INTRODUCTION: Lack of universal, annual testing for human immunodeficiency virus (HIV) in health facilities suggests that
expansion of HIV testing and counselling (HTC) to non-clinical settings is critical to the achievement of national goals for
prevention, care and treatment. Consideration should be given to the ability of lay counsellors to perform home-based HTC in
METHODS: We implemented a community cluster randomized controlled trial of home-based HTC in Sisonke District,
South Africa. Trained lay counsellors conducted door-to-door HIV testing using the same rapid tests used by the local health
department at the time of the study (SD Bioline and Sensa). To monitor testing quality and counsellor skill, additional dry blood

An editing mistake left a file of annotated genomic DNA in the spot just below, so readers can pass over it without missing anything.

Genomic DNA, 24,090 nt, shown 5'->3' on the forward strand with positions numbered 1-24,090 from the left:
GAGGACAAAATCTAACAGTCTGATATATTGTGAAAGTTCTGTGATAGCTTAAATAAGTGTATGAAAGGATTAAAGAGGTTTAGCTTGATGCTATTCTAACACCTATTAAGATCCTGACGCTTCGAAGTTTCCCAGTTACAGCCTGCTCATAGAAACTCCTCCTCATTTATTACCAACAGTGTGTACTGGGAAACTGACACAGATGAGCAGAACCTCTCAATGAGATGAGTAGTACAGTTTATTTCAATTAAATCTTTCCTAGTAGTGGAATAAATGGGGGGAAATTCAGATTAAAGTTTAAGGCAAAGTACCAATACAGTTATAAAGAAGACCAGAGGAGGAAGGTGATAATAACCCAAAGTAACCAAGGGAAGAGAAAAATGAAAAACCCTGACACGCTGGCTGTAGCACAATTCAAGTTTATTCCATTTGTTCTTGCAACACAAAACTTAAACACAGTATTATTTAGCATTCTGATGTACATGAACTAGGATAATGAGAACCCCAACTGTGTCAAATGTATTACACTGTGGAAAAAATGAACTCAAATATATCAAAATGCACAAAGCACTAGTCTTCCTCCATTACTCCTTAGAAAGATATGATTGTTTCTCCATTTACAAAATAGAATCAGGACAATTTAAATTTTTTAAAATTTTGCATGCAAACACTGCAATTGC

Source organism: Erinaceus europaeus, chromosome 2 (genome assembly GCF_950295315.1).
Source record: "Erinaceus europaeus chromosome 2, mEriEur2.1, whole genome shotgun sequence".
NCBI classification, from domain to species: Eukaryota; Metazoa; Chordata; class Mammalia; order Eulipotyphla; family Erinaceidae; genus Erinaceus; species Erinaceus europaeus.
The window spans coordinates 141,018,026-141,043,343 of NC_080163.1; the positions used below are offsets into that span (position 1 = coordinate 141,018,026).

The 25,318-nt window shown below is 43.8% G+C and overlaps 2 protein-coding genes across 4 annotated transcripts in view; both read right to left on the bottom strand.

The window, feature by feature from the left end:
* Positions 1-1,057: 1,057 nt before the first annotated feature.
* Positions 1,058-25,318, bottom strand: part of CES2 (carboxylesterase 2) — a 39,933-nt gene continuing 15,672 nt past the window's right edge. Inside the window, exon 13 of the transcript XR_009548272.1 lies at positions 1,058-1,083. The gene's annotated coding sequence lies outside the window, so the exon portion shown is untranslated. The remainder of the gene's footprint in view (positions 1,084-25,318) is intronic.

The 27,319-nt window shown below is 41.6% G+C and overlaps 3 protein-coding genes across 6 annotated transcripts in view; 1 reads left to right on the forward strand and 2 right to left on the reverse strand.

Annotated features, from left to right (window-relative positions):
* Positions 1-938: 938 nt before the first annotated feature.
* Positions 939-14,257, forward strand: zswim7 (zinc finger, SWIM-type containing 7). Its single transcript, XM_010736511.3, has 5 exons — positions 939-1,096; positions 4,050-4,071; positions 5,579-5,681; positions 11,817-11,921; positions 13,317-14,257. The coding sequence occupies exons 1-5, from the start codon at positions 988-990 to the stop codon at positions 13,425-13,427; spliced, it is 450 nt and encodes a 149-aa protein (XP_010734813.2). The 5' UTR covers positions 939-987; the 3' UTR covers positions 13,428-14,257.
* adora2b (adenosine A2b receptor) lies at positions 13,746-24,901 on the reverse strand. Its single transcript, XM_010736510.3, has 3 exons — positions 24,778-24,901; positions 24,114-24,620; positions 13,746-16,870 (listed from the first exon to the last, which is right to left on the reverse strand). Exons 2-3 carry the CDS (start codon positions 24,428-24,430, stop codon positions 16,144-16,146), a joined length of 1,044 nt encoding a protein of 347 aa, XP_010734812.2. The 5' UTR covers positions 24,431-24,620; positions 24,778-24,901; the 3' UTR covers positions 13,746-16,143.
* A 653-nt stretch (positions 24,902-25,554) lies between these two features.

spots were taken and sent for laboratory-based enzyme-linked immunosorbent assay (ELISA) testing. Sensitivity and specificity
were calculated using the laboratory result as the gold standard.
RESULTS AND DISCUSSION: From 3986 samples, the counsellor and laboratory results matched in all but 23 cases. In 18 cases,
the counsellor judged the result as indeterminate, whereas the laboratory judged 10 positive, eight negative and three
indeterminate, indicating that the counsellor may have erred on the side of caution. Sensitivity was 98.0% (95% CI: 96.3 98.9%),
and specificity 99.6% (95% CI: 99.4 99.7%), for the lay counsellor field-based rapid tests. Both measures are high, and the lower
confidence bound for specificity meets the international standard for assessing HIV rapid tests.
CONCLUSIONS: These findings indicate that adequately trained lay counsellors are capable of safely conducting high-quality rapid
HIV tests and interpreting the results as per the kit guidelines. These findings are important given the likely expansion of
community and home-based testing models and the shortage of clinically trained professional staff.